Effectiveness of a partnership-based self-management programme for patients with mild and moderate chronic obstructive pulmonary disease: a pragmatic randomized controlled trial.
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Amundadottir, Olof R
Halldorsdottir, Bryndis S
Ingadottir, Thorbjorg Soley
Jonsson, Jon Steinar
Sigurjonsdottir, Ellen D
Stefansdottir, Ingibjorg K
MetadataShow full item record
CitationJ Adv Nurs. 2015, 71 (11):2634-49
AbstractTo evaluate the effectiveness of a 6-month, partnership-based self-management programme for patients with mild and moderate chronic obstructive pulmonary disease.
Self-management is a widely valued concept used to address contemporary issues of chronic health problems. Findings of self-management programmes for people with chronic obstructive pulmonary disease are inconclusive.
Pragmatic randomized control trial.
Patients, 45-65 years old, with mild and moderate chronic obstructive pulmonary disease were invited with a family member. Experimental group (n = 48) participated in a 6-month, partnership-based self-management programme consisting of: (a) three to four conversations between nurse and patient-family member; (b) 6 months of smoking cessation; and (c) interdisciplinary team-patient-family member group meeting. Control group (n = 52) received usual care. Data were collected at months zero, six and 12. The trial lasted from June 2009-March 2013.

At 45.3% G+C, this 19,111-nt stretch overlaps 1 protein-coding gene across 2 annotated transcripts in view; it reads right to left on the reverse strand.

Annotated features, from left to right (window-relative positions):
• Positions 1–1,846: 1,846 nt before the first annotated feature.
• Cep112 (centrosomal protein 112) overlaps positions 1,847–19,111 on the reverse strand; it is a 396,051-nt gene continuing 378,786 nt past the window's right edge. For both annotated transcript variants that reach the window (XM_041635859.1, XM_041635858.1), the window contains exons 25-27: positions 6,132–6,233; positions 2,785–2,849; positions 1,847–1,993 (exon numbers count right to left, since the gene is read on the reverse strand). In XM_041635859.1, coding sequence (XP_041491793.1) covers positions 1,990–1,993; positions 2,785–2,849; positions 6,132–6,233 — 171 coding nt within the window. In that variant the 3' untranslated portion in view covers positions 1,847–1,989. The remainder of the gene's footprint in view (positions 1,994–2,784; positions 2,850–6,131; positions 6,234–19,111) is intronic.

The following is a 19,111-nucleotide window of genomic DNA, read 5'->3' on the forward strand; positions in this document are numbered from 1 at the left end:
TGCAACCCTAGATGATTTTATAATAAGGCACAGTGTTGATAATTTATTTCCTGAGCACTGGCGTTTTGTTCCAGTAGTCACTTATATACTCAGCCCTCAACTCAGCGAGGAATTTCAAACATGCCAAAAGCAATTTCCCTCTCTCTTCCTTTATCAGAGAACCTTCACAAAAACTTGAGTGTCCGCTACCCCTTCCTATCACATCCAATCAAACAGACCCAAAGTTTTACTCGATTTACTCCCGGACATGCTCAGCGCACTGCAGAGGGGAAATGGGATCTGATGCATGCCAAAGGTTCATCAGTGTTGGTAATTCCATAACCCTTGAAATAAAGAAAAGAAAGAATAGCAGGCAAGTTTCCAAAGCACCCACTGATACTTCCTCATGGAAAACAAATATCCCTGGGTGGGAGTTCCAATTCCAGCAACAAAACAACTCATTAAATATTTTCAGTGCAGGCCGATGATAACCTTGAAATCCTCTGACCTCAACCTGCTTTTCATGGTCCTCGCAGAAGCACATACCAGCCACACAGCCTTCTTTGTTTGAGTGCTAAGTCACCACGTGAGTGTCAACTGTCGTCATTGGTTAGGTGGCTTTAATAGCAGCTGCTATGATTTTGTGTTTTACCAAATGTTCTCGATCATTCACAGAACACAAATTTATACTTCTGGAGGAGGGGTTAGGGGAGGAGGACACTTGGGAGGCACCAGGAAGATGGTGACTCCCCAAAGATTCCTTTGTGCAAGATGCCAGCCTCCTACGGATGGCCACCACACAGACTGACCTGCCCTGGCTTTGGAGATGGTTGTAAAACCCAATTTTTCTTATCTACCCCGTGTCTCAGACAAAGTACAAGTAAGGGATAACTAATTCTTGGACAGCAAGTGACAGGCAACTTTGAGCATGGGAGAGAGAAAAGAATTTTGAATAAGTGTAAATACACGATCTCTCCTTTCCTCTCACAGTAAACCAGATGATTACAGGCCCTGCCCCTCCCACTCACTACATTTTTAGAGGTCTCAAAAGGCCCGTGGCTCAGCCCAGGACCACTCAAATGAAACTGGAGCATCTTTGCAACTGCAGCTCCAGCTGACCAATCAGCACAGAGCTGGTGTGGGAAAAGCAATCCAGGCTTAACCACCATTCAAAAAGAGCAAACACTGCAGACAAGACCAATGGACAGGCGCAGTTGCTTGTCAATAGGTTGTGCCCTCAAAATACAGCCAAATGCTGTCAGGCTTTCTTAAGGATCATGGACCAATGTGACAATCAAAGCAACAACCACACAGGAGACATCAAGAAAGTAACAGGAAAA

Patients with mild and moderate chronic obstructive pulmonary disease who participated in the partnership-based self-management programme perceived less intrusiveness of the disease and its treatment than patients in the control group. Patients in the experimental group did not have better health-related quality of life, less anxiety or depression, increased physical activity, fewer exacerbations or better smoking status than patients in the control group. Patients in both groups found participation in the research useful and important.
The partnership-based self-management programme had benefits concerning perception of the intrusiveness of chronic obstructive pulmonary disease and its treatment on lifestyles, activities and interests for young patients with the disease in its early stages. High satisfaction in control group, low family attendance and the relatively short treatment period may explain the less than expected benefits of the programme.
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